• You can’t step into the same model twice. A model is more like a river than a thing. Your contribution to the building of the model has more to do with the communication of information than the rock-solid enclosure you consider your domain. We’re not designing objects or things (and never really were) – but flows, communicating information to others. The model you jump into and help out on today is not the same model you worked on yesterday – especially if you’re working on an integrated team. The more you can think in terms of systems and flows the better off you’ll be.
  • Run an internal clash detection of your team before starting on the project. Look for supportive personalities, learners, those who are passionate and excited to work, those who enjoy what they do and for whom working in BIM – and ideally on this particular project – was a choice. And weed out the devil’s advocates and other contrarians – unless the criticism is constructive, regularly leading to decisions and action, offering alternatives when one course is shot down.
  • Consistency is king. Aim for an inherent consistency to everything you do. Take LOD. Make sure your team knows what level of detail (LOD) you are modeling to. That each part of the model has the same level of detail. Think of detail in terms of levels – as in levels of detail – that are built upon. A conceptual model ought to have conceptual level of detail throughout the model. Same with a model used for energy analysis, for quantity take-offs and estimating, for fabrication. And so on. Like roughing out a sketch – you start with the basic shapes, then you fill in detail, until the image is fleshed out. So too with the consistency of the information you impart. If you are job hunting – don’t, under your “Reading on Amazon” widget – have the 4-Hour Work Week as your recommended book. It undermines your message. Use LinkedIn’s book section to reinforce your message or let others know what you’re reading – but stay on-message. That goes for your work both in the model and on your team. Don’t say one thing and do another. That’s so CAD.
  • What you see is what you get. Your model is only as good as the information that you put in it. Garbage in, garbage out. There’s no hiding anymore. So be real. There’s no faking it either– who we are and what we do are expected to be real, so be real. Hemingway had what he called a built-in bullshit detector. All the best writers have this. You need to develop or acquire this talent for yourself. And be aware that those working but upstream and downstream from you have their turned up on high.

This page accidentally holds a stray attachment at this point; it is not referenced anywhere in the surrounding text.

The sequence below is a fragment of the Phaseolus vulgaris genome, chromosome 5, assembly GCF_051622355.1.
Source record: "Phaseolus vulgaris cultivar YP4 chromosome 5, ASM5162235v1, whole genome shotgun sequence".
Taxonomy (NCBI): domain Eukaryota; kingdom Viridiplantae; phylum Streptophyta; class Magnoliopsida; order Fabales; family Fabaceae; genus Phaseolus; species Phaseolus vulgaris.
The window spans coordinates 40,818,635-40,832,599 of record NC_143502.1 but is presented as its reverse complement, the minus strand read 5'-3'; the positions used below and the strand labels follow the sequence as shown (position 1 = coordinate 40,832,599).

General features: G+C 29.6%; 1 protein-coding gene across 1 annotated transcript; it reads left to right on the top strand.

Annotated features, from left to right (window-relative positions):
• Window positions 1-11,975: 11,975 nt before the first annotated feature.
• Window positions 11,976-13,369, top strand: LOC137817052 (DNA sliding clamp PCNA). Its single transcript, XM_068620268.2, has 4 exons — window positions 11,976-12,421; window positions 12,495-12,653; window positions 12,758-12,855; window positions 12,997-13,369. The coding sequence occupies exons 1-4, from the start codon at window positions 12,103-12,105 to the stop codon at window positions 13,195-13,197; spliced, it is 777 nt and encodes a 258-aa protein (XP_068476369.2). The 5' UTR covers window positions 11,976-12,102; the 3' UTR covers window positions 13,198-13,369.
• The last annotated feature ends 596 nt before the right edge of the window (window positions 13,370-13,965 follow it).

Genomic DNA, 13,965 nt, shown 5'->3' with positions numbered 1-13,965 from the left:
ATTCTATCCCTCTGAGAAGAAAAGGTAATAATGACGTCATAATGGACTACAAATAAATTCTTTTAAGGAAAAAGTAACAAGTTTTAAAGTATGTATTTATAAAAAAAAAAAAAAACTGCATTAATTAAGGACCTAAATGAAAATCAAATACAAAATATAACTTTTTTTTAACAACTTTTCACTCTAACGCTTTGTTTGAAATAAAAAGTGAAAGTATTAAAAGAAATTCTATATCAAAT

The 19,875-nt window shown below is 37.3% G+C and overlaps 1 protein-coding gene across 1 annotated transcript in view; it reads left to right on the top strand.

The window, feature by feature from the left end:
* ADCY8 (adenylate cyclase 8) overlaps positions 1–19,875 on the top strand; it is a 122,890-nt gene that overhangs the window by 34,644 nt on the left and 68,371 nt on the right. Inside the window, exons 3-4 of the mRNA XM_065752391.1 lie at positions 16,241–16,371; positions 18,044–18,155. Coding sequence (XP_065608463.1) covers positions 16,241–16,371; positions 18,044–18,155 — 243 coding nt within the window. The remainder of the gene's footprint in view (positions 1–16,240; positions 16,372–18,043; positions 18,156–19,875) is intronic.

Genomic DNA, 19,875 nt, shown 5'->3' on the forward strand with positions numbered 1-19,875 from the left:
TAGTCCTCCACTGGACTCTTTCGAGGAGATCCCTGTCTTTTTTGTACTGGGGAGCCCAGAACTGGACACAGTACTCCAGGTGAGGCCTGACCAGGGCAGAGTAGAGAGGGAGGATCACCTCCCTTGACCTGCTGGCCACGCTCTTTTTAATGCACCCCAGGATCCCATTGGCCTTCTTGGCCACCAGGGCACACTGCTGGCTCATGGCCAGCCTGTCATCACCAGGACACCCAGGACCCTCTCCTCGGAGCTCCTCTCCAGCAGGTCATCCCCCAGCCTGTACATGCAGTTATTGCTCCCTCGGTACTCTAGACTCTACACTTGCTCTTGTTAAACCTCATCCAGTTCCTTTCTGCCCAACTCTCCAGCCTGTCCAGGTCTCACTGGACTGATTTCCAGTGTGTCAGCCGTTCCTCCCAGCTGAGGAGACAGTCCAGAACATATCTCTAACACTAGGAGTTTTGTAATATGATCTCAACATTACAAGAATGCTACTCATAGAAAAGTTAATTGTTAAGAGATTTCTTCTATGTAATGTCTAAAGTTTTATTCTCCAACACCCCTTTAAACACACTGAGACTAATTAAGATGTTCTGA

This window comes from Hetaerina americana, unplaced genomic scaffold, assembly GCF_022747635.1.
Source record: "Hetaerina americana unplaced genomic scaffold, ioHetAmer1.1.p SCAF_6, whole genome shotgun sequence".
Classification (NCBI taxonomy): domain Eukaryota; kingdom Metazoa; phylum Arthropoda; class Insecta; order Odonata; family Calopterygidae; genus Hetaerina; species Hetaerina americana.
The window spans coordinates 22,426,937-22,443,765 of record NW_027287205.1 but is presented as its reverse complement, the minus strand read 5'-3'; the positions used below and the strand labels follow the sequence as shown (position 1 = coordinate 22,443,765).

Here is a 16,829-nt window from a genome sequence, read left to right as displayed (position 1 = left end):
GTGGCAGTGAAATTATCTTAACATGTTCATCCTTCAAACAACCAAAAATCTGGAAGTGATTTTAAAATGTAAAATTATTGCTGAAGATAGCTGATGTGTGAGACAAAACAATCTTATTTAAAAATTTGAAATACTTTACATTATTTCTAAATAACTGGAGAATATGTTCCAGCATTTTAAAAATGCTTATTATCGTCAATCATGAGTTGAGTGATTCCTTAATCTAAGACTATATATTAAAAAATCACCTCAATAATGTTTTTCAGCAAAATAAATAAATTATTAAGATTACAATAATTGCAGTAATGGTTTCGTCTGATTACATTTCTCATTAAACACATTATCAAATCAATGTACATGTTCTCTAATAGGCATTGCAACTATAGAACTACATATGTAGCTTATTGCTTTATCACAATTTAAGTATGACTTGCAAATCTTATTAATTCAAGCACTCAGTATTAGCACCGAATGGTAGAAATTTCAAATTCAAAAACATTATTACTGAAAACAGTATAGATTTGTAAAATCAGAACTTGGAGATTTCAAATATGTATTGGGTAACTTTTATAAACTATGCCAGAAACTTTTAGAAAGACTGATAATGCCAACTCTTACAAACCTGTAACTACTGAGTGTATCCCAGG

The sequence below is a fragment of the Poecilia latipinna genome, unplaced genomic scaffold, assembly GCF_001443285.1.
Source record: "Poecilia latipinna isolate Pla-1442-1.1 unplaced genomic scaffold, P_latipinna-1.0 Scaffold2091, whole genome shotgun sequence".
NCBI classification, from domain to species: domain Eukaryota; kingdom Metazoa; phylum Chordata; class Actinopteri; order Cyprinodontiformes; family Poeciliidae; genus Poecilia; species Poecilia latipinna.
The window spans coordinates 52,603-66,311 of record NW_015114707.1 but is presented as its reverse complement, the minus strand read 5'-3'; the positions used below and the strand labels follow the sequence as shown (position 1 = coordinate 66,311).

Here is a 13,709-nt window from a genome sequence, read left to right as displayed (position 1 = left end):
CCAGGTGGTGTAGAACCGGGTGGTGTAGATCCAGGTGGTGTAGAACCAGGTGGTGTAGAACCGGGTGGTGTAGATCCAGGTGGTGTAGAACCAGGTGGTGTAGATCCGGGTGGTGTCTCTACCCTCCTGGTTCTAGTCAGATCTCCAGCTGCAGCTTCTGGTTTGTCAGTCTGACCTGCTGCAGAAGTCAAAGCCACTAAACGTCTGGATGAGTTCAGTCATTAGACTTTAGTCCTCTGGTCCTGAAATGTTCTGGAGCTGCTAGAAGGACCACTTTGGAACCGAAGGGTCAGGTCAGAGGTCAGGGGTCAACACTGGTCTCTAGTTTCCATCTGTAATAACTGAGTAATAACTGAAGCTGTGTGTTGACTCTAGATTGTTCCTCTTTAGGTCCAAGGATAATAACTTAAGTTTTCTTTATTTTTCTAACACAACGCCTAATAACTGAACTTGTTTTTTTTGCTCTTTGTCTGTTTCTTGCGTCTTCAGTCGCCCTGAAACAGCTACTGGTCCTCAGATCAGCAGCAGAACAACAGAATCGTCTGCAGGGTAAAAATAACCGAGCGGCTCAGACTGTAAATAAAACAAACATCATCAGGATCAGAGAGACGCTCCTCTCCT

• Decisions are consequences. We’re no longer designing objects or things, but courses of action. Our decisions impact others – we need to be aware of the consequences for our courses of action on every facet of  the team and process. Look at every decision you make in terms of whom it impacts both upstream and downstream.
  • While you model the building, model your behavior. Think of each team and project you are on as an opportunity to put in an exemplary performance. You are serving as a role model for others whether you are aware of it or not. And as with raising kids, your behavior – the way you act and perform – is worth 10X the impact of your words.
  • Perform an expectation audit. How you see the model/what you do might be different from how others see it – ask them how they plan on using the model – then try as best you can to accommodate them. Ask the contractor early on how they plan on using the model, what level of detail they would like to see in the model, then try to accommodate them. If money is an issue, discuss being compensated or remunerated with the owner.
  • Play well with others even if your software doesn’t. Another way of saying get in the habit of behaving as though the software does what you want it to do – because the time will come, soon – when it will. You want to be ready for when the day arrives. Better the technology plays catch-up, not you.